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That last is rather long analysis, Stefan, and I respectfully doubt that 7...d5 is any good.  But for the time being I want neither to enter into an analytical dispute about 4.e3, 5.Nh3, which we could no doubt carry on at great length, nor to abandon my belief that it's reasonably good for White. So I will simply note that we disagree and not carry on further here.

I'll say again, though, that I think Taylor's plan is Black's best.
  

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Stefan Buecker
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Re: NEW BUDAPEST BOOK
Reply #71 - 08/02/11 at 15:55:01
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Jon Tait's proposal is indeed very inspiring. 1. d4 Nf6 2. c4 e5 3. dxe5 Ng4 4. e3 Nxe5 5. Nh3 d5 6. cxd5 Bxh3 7. gxh3 Bb4+ 8. Nc3 0-0 9. Bg2 Nbd7 10. 0-0 (B. Kohlweyer - T. Lochte, Bad Wiessee 1999), but now the game continuation 10...f5? is wrong, as TN demonstrates. Instead, 10...Ng6!

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(with ideas like Nh4 and maybe Bc5/d6 and a later f7-f5) gives Black fine play, e.g. 11.e4 Nh4 12.Bf4 Bxc3 13.bxc3 f5 14.f3 Qf6 15.Qd4 Nxg2 16.Kxg2 Qg6+ 17.Kh1 fxe4 18.fxe4 c5 19.Qc4 b5 20.Qe2 Nf6.
But back to Markovich's post:

Quote:
The only time it ever came up in my cc practice was against John Moussesian, a strong U.S. player. As I recall it went 5.Nh3 Bb4+?! 6.Bd2 Bxd2+ 7.Qxd2. The exchage of bishops only helps White.

Even here 7...d5!? is interesting: 8.Qxd5 (not 8.cxd5?? Bxh3 9.gxh3 Nf3+ -+) 8...Qe7! (apparently a novelty)

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For example: 9.Nc3 c6 10.Qe4 Bxh3 11.gxh3 0-0 12.f4 Qh4+ 13.Ke2 Qh5+ 14.Kd2 Ned7 15.Rg1 Nc5 16.Qg2 Rd8+ 17.Ke1 Ne6 18.Be2 Qa5 19.a3 Qb6! with compensation.
  
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TN
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Re: NEW BUDAPEST BOOK
Reply #70 - 08/02/11 at 08:24:27
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A nice idea, but in the Kohlweyer-Lochte game White seemed better out of the opening. Instead of 13.Bg2, 13.Bd5 Kh8 14.f4 looks quite good, and 11.Qb3 might be even better.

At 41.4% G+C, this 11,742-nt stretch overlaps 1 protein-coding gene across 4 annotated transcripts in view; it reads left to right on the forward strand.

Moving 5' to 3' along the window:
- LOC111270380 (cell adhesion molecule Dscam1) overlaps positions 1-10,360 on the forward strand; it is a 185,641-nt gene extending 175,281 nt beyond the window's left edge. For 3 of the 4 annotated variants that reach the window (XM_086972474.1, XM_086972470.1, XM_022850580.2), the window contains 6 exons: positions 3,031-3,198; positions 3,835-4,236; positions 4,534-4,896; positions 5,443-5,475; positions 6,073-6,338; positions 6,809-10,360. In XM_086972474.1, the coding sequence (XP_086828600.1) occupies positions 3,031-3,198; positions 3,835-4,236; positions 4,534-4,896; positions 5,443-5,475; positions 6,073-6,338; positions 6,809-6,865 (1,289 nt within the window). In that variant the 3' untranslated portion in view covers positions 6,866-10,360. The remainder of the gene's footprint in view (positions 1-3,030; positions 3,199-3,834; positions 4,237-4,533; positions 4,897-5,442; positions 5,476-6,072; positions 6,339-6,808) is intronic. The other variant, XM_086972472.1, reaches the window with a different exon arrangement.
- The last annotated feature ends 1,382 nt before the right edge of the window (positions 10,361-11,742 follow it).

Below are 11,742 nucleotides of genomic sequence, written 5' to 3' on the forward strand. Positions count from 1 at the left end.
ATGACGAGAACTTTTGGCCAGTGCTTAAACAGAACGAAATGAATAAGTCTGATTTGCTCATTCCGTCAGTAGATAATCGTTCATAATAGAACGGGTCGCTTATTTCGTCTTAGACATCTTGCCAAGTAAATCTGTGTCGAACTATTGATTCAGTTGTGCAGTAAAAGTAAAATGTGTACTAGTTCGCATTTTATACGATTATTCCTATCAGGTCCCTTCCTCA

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Jonathan Tait
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Re: NEW BUDAPEST BOOK
Reply #69 - 08/02/11 at 05:56:39
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How about 5...d5 - ? For instance:

  

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Markovich
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Re: NEW BUDAPEST BOOK
Reply #68 - 08/01/11 at 14:34:42
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Smyslov_Fan wrote on 08/01/11 at 13:09:21:
Markovich, do you have any correspondence wins with 5.Nh3 you can share?


The only time it ever came up in my cc practice was against John Moussesian, a strong U.S. player. As I recall it went 5.Nh3 Bb4+?! 6.Bd2 Bxd2+ 7.Qxd2. The exchage of bishops only helps White. What happened then was that Black got castled kingside while I got my KN to d5. Black then forgot about White's plan of f4, f5, f6 (with tempo) which was duly executed and produced Black's early resignation. So it was neither very informative nor very challenging, I'm afraid.

I will say that in club level play, the chance to ram that f-pawn comes up surprisingly often.

I think Black's best defense may be that given by Taylor; ...g6, ...d6 and Nbd7-c5. It's a game of chess.  My latest thinking is that White should play Bd2 just as soon as Black plays ...g6, and Bc3 just as soon as ...Bg7.  Black's dark-square bishop is a better piece than White's in all these lines, so White should try to exchange the two.
« Last Edit: 08/01/11 at 15:54:26 by Markovich »  

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Smyslov_Fan
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Re: NEW BUDAPEST BOOK
Reply #67 - 08/01/11 at 13:09:21
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Markovich, do you have any correspondence wins with 5.Nh3 you can share?

  
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Markovich
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Re: NEW BUDAPEST BOOK
Reply #66 - 08/01/11 at 02:09:19
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Stefan Buecker wrote on 07/12/11 at 16:06:21:
Markovich wrote on 07/12/11 at 13:10:52:
I think that actually there are a few lines against the Budapest where White has all the fun and Black struggles in a "solid" but lifeless position.  My favorite one is 3...Ng4 4.e3 Nxe5 5.Nh3.  I'm not very impressed by Taylor's 5...g6 antidote to this.  Various people have recommended 5...Ng6, but I think that then White can build up slowly with 6.g3, Bg2, O-O, Nc3, f4 and so on and so forth, and Black must just sit tight and wait for White's kingside expansion. [...]

A Budapest article on my desk (by s.o. else), I contributed to the analysis. After 5.Nh3, Black plays 5...d6 first, and g6 only later. In this case you don't have 6.g3 because of Bg4. You don't get the slightest edge with 5.Nh3.


Sorry, I missed this.

Well Stefan, I admit that my liking for 5.Nh3 is a little bit subjective, but I don't agree that White gets nothing. After 5...d6, White should play 6.Nf4, I would think, the prevention of which was the point of 5...Ng6.

In that other, diagrammed position, it looks to me like White has 4 versus 3 on the kingside; 3 stopping 4 on the queenside; the two bishops; essentially no weaknesses; and all the time in the world to play it out. Maybe a Black with good technique can draw that after 80 moves or so, but I wouldn't want to try it myself.

In the Budapest, Black can almost always say, "See how solid I am?" Big wup.